Between the prepandemic-and during-pandemic periods, there were no differences in the risk of STI-associated composite maternal adverse outcomes (prepandemic, 11.4% [12 of 105] vs postpandemic, 17.9% [29 of 162]; P = .15) (adjusted relative risk, 1.27; 95% CI, 0.67-2.41). There were no differences in the risk of STI-associated composite neonatal adverse outcomes (prepandemic, 14.3% [15 of 105] vs postpandemic,14.5% [23 of 159]; P = .97) (adjusted risk ratio, 1.02; 95% CI, 0.54-1.93).
Results of this cohort study suggest that syphilis infection significantly increased among underserved pregnant patients delivering in Southeastern Texas during the COVID-19 pandemic, with rates as high as 4% for individuals with SARS-CoV-2 infection. These results are consistent with data presented by the Centers for Disease Control and Prevention indicating that STI disproportionately affects racial and ethnic minority groups who experience higher rates of infection with COVID-19 and health care disparities.1-5
Reallocation of federal and state STI prevention programs to serve in the COVID-19 response has led to disruptions to health care services, limiting access to public STI clinics. According to the National Coalition of STD Directors,3 98% of sexually transmitted disease (STD) programs have added COVID-19 tracking efforts to their prioritized STD/HIV caseloads, substantially delaying STD surveillance response. This delay may have contributed to the increasing rates of syphilis.1-4
Although current guidelines1 stipulate that all pregnant women be screened for these STI during pregnancy, a limitation of this study is that it is unknown whether these patients were infected before becoming pregnant given the challenges associated with sexual health visits during the pandemic.1-5 This limitation is unlikely to explain these differences in rates of syphilis across these periods.
There has been a resurgence of STI, especially among medically underserved minority female populations who may have deferred sexual health visits, regardless of continued risk factors, such as partner violence, transactional sex, reduced access to known sexual health services, fear of discrimination, and stigmatization regarding STI.4,5 Women with asymptomatic STIs, such as syphilis, may be at highest risk, given the vague and overlapping symptoms suggestive of other conditions.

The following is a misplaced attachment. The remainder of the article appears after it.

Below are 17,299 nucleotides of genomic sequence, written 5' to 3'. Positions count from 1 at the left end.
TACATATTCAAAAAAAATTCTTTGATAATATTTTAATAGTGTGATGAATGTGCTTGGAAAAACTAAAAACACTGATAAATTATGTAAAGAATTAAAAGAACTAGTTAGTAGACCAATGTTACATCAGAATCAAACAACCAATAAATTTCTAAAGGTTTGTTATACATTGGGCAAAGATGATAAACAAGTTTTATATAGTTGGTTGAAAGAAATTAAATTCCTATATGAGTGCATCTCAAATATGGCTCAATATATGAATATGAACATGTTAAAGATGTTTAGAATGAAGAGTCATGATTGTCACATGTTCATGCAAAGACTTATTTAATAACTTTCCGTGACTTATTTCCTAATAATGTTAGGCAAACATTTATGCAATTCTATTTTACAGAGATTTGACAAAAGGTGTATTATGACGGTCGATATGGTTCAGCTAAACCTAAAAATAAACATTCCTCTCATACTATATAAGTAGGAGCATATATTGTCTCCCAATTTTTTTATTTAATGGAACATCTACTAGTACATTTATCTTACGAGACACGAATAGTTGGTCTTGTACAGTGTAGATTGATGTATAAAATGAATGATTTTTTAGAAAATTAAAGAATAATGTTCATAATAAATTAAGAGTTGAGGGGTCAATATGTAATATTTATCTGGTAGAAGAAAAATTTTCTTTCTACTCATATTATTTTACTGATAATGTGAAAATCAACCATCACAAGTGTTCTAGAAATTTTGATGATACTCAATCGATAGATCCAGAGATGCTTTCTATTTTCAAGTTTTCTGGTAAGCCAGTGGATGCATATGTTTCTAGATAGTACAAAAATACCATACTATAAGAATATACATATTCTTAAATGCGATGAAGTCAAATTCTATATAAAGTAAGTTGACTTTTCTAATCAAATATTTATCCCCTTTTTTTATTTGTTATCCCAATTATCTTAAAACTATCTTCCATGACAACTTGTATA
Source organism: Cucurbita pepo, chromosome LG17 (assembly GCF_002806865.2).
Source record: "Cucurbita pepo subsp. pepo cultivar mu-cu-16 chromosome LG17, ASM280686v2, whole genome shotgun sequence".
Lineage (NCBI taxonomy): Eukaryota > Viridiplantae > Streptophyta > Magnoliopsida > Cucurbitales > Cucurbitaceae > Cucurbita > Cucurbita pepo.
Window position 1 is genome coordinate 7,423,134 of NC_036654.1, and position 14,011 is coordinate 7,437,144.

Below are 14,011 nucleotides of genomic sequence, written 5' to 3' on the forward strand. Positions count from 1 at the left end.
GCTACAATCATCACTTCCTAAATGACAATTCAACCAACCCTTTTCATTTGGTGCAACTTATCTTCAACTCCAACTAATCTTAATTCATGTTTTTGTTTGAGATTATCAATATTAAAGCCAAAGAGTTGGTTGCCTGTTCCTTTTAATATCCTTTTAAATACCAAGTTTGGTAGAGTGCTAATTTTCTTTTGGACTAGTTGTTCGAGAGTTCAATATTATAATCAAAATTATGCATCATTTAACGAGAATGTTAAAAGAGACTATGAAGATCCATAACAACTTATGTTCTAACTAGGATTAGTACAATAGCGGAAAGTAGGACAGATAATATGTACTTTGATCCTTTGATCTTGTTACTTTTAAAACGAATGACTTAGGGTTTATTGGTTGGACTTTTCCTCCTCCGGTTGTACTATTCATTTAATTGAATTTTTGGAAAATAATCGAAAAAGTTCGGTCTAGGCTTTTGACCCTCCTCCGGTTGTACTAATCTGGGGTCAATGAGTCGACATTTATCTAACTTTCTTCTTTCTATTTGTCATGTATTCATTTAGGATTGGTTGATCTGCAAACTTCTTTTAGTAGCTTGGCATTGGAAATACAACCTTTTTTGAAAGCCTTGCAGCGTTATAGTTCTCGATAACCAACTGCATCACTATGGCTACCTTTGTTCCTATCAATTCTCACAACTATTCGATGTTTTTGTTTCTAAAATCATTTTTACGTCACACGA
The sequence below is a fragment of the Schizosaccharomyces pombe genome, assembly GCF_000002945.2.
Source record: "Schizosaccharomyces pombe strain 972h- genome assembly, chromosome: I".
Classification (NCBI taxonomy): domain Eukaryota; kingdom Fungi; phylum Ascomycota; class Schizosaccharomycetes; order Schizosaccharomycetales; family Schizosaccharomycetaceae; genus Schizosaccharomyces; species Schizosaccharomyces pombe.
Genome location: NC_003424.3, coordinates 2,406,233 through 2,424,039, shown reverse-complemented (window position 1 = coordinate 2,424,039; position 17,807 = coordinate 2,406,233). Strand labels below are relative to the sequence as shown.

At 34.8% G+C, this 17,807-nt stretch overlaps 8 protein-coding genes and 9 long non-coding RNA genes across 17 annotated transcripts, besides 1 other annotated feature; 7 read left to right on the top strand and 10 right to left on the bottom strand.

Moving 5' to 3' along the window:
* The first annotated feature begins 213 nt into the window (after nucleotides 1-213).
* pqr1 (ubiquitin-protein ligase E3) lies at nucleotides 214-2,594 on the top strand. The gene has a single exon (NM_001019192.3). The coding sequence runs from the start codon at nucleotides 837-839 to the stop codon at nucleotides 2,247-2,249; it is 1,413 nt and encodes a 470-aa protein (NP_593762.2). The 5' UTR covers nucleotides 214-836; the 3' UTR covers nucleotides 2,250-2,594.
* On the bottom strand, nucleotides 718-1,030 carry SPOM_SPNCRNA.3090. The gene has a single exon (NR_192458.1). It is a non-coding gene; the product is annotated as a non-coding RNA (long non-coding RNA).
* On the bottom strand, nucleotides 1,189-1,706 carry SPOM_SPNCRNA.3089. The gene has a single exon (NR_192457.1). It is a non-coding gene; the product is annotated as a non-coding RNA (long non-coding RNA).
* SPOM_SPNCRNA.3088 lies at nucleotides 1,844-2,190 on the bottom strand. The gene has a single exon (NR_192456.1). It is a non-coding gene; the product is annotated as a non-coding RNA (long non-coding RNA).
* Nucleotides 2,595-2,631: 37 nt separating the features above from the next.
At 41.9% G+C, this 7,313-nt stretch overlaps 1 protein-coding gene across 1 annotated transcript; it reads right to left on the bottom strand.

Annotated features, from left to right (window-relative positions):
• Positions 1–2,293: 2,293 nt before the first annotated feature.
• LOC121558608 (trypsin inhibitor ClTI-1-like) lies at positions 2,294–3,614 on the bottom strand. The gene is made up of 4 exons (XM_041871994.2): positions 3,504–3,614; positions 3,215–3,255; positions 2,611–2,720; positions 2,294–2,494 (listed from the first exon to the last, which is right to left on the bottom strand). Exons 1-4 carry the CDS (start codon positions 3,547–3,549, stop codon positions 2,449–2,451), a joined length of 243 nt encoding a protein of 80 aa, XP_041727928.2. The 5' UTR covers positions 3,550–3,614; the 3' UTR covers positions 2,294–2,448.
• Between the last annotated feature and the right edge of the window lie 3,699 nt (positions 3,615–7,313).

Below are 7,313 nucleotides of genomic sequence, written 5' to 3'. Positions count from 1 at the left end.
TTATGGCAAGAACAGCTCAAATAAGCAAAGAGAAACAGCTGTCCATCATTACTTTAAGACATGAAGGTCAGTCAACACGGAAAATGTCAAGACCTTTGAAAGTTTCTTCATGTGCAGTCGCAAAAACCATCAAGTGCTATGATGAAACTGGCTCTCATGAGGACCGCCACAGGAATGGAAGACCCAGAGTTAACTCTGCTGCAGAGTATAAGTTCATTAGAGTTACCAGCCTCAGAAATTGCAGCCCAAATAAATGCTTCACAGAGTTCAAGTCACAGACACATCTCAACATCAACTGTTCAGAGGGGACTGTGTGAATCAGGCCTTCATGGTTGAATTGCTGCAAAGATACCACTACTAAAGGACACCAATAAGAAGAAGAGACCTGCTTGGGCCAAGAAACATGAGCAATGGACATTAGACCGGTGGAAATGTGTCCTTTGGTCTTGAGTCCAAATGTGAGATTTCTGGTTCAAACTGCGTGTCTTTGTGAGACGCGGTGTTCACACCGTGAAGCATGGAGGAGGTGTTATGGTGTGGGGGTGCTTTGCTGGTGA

The results of this cohort study underscore the need for continual investment in public surveillance efforts for STI, especially for underserved pregnant patients who remain at highest risk for SARS-CoV-2 infection and associated maternal morbidity.
Accepted for Publication: January 10, 2022.
Published: February 15, 2022. doi:10.1001/jamanetworkopen.2022.0568
Open Access: This is an open access article distributed under the terms of the CC-BY License. © 2022 Stafford IA et al. JAMA Network Open.
Corresponding Author: Irene A. Stafford, MD, Department of Obstetrics, Gynecology, and Reproductive Sciences, McGovern Medical School, University of Texas Health Science Center at Houston, 6431 Fannin St, MSB 3.270, Houston, TX 77030 (email@example.com).
Author Contributions: Dr Stafford had full access to all the data in the study and takes responsibility for the integrity of the data and the accuracy of the data analysis.
Concept and design: Stafford, Coselli, Wilson, Sibai.
Acquisition, analysis, or interpretation of data: Stafford, Wang.
Drafting of the manuscript: Stafford, Coselli, Wilson, Wang.
Critical revision of the manuscript for important intellectual content: Stafford, Coselli, Sibai.
Statistical analysis: Stafford.
Administrative, technical, or material support: Stafford, Coselli, Wilson, Sibai.
Conflict of Interest Disclosures: None reported.